Since a large portion of the imports come from North American countries that are friends and trading partners like Canada and Mexico, a better term might be North American Independency.

The very thought of supply independence raises the question, when talking about buying and selling large quantities of a world commodity like crude oil, can a buyer or consumer truly be totally independent? Market forces will always dictate the price of the commodity; the supply will always go to the highest bidder. And oil is also an easily transportable product.

There are many who believe the idea of U.S. or North American independence in crude oil trading is really a myth. Because the market is worldwide and so large with so many buyers, there may be no independence. Any thought that having independence will let one control pricing is completely illogical. To most, surplus capacity of crude in the marketplace will mean price stability which will happen as the U.S. and other nations boost production.

Some other reasons showing that independence may be wishful thinking or may only offer moderate benefits will be discussed later.

There is no question that more oil available from the U.S. and other countries does help to stabilize crude prices and prevent spikes that occur when local incidents threaten supply, be it in the Middle East, Africa or any other significant producing area.

OPEC’s ability to set prices or, what some might call its cartel ability, is greatly diminished when crude markets have excess supply and can readily adjust when a supplier fails.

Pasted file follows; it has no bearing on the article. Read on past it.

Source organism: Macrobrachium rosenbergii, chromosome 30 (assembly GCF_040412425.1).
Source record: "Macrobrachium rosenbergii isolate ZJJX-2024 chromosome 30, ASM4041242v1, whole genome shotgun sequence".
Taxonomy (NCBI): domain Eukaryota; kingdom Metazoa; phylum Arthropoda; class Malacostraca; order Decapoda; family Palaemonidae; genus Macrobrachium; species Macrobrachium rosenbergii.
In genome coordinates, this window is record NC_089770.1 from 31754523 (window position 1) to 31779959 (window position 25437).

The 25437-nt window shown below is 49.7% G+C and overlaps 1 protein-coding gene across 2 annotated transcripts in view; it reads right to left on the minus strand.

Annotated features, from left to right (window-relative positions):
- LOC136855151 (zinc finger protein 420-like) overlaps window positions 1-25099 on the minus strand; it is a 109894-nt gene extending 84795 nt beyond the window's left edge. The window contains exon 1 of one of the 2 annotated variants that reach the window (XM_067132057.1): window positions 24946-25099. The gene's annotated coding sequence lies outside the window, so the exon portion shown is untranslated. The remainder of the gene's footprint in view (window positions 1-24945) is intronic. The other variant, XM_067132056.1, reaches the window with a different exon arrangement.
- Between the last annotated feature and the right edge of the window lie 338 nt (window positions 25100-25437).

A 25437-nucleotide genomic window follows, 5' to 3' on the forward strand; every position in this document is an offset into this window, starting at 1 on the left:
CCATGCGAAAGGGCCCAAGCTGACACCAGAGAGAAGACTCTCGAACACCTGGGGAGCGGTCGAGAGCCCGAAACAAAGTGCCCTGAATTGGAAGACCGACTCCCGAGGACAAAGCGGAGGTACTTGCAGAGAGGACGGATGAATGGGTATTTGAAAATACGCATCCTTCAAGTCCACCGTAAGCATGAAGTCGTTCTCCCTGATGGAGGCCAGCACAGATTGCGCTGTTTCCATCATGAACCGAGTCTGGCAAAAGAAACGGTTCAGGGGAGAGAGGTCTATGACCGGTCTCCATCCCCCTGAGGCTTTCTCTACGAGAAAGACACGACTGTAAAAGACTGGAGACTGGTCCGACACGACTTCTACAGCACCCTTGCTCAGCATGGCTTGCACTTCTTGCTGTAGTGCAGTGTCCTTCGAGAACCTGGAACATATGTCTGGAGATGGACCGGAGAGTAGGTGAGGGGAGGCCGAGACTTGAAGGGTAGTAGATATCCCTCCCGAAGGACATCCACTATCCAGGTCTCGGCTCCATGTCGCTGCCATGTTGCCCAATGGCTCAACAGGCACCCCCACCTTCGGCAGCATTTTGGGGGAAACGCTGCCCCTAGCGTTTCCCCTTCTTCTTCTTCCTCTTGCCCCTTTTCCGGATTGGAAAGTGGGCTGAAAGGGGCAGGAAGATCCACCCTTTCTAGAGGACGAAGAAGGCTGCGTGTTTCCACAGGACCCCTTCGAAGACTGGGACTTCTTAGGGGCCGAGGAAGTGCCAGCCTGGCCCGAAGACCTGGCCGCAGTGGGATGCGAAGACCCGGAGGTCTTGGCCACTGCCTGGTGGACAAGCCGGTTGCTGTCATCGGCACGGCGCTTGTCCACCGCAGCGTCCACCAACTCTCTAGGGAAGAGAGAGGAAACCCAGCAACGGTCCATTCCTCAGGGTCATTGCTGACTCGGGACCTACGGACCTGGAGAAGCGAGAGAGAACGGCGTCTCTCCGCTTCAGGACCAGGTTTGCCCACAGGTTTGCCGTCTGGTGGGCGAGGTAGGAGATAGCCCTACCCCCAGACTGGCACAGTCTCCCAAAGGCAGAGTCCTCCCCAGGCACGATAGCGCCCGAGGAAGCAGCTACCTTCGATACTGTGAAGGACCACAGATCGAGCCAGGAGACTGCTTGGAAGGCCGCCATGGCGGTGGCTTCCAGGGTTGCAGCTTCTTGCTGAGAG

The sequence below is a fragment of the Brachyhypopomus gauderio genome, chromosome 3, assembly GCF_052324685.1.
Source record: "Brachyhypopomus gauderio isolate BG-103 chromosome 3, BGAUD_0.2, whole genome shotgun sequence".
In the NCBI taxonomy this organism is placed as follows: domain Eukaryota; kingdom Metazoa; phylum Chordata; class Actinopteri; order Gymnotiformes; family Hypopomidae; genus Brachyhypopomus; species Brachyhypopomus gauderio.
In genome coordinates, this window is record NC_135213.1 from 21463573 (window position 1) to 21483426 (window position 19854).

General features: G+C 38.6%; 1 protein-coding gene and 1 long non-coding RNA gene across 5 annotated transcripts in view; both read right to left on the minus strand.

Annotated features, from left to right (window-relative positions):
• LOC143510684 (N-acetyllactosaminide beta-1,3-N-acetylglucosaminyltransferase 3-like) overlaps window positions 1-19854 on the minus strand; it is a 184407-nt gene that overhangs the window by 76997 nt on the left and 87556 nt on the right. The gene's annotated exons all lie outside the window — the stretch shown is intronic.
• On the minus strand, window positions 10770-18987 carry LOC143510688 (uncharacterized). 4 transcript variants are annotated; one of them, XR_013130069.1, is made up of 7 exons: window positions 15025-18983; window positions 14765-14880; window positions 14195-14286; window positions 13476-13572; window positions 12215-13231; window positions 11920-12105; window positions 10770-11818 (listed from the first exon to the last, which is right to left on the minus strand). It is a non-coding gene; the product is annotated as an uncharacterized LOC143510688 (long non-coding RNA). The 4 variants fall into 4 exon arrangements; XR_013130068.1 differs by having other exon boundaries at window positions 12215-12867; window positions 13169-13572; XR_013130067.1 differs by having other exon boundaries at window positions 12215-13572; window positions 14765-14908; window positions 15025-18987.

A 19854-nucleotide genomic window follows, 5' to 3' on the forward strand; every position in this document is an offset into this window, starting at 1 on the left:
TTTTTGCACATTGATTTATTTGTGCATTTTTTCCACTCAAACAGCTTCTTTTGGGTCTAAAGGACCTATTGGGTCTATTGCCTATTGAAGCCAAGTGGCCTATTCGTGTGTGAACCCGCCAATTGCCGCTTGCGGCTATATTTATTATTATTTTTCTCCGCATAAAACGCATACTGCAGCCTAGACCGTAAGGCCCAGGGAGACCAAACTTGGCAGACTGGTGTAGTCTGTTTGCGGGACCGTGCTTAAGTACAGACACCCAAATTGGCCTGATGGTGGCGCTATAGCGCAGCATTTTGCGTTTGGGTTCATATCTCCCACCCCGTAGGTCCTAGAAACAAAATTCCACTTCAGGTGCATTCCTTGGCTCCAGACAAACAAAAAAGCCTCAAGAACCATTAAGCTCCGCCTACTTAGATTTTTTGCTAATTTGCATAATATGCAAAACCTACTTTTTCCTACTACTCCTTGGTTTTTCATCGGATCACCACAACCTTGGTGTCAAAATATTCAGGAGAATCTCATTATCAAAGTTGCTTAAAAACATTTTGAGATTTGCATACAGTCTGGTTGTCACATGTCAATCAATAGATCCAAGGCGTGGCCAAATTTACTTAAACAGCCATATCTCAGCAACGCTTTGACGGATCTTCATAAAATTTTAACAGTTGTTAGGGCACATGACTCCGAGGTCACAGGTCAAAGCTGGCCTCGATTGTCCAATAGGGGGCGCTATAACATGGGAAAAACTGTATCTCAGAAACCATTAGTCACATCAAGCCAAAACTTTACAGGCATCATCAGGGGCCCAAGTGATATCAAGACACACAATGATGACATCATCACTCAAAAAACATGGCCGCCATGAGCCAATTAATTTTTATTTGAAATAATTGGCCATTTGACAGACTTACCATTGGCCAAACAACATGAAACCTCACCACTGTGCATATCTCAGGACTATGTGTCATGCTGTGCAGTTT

The U.S.’s oil and gas increased production, along with other countries beginning to utilize the new technology, will affect global energy prices. Petro countries setting the prices will be affected. Francisco Blanch, head of commodities research at Bank of America Merrill Lynch, was quoted in an article by Edward Fishman saying, “Oil could fall to just $50 a barrel within the next two years.”

The impact of the increasing oil supply, especially coming from the U.S., offers other reasons why independence may be no more than a myth. Some feel the U.S, will become the largest oil producer and surpass Saudi Arabia by the end of the decade. But, even though the U.S. may become self-sufficient or “independent,” it will not be able to turn its back on the rest of the world. Its leadership role might have to increase for the sake of stability in the Middle East because of falling oil prices.

Many Middle East countries are held together because of petro-dollars. Loss of this excess income because of their lack of price control can only mean more uprisings and revolts. America’s role to stabilize the region might become even more important as oil-market stabilizer when prices are more in accord with the actual value of crude!

Middle Eastern and African producers are not the only ones wanting the highest prices – Russia also needs prices close to where they are now to maintain its strength. Lower prices might mean a more aggressive country determined to get what it wants and needs. Again, the closer North America is to independence, the less Russia would seek more aggressive action.

North America – the U.S. with oil potential of the outer shelf, increased production from shale deposits, Alaskan potential and other possible crude oil plays – and Canada with tar sands oil and the agreement for the Keystone second pipeline – and improved Mexican operational and economic control designed to increase output – can play a major role in making North America more independent in crude oil supply.

Maybe there is no such thing as being totally independent, but enough to increase security of supply and dampen the big price spikes that sudden moves by the petro-dollar countries can create. These alone will be a big enough benefit!